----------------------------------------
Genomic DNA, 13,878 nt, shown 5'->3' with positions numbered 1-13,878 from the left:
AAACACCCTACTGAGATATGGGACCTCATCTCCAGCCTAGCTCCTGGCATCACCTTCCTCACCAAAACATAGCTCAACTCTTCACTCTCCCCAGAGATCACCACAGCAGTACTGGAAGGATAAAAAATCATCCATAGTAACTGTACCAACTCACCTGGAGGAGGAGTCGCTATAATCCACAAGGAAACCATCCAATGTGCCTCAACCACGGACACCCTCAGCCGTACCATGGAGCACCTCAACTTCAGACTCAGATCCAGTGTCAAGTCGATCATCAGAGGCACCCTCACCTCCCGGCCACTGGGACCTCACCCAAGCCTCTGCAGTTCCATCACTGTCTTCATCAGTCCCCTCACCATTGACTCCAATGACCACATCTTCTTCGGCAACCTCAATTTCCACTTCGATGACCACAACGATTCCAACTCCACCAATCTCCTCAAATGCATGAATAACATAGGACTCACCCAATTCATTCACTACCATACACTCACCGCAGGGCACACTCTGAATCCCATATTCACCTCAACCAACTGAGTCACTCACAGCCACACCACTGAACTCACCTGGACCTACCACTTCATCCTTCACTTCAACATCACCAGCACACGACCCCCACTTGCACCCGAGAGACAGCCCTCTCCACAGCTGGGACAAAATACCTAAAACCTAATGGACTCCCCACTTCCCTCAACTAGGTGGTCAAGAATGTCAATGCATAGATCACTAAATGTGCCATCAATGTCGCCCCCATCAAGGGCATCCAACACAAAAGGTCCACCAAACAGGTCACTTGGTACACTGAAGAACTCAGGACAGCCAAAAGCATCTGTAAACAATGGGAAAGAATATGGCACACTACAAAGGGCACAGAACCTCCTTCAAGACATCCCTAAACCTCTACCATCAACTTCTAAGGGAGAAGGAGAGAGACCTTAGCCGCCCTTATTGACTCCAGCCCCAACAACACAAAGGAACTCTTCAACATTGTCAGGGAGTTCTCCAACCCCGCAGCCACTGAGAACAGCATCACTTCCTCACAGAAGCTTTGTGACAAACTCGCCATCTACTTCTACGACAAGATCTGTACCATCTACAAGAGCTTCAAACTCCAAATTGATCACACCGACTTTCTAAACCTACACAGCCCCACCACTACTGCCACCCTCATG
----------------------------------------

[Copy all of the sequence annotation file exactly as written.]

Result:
Genomic DNA, 13,878 nt, shown 5'->3' with positions numbered 1-13,878 from the left:
AAACACCCTACTGAGATATGGGACCTCATCTCCAGCCTAGCTCCTGGCATCACCTTCCTCACCAAAACATAGCTCAACTCTTCACTCTCCCCAGAGATCACCACAGCAGTACTGGAAGGATAAAAAATCATCCATAGTAACTGTACCAACTCACCTGGAGGAGGAGTCGCTATAATCCACAAGGAAACCATCCAATGTGCCTCAACCACGGACACCCTCAGCCGTACCATGGAGCACCTCAACTTCAGACTCAGATCCAGTGTCAAGTCGATCATCAGAGGCACCCTCACCTCCCGGCCACTGGGACCTCACCCAAGCCTCTGCAGTTCCATCACTGTCTTCATCAGTCCCCTCACCATTGACTCCAATGACCACATCTTCTTCGGCAACCTCAATTTCCACTTCGATGACCACAACGATTCCAACTCCACCAATCTCCTCAAATGCATGAATAACATAGGACTCACCCAATTCATTCACTACCATACACTCACCGCAGGGCACACTCTGAATCCCATATTCACCTCAACCAACTGAGTCACTCACAGCCACACCACTGAACTCACCTGGACCTACCACTTCATCCTTCACTTCAACATCACCAGCACACGACCCCCACTTGCACCCGAGAGACAGCCCTCTCCACAGCTGGGACAAAATACCTAAAACCTAATGGACTCCCCACTTCCCTCAACTAGGTGGTCAAGAATGTCAATGCATAGATCACTAAATGTGCCATCAATGTCGCCCCCATCAAGGGCATCCAACACAAAAGGTCCACCAAACAGGTCACTTGGTACACTGAAGAACTCAGGACAGCCAAAAGCATCTGTAAACAATGGGAAAGAATATGGCACACTACAAAGGGCACAGAACCTCCTTCAAGACATCCCTAAACCTCTACCATCAACTTCTAAGGGAGAAGGAGAGAGACCTTAGCCGCCCTTATTGACTCCAGCCCCAACAACACAAAGGAACTCTTCAACATTGTCAGGGAGTTCTCCAACCCCGCAGCCACTGAGAACAGCATCACTTCCTCACAGAAGCTTTGTGACAAACTCGCCATCTACTTCTACGACAAGATCTGTACCATCTACAAGAGCTTCAAACTCCAAATTGATCACACCGACTTTCTAAACCTACACAGCCCCACCACTACTGCCACCCTCATG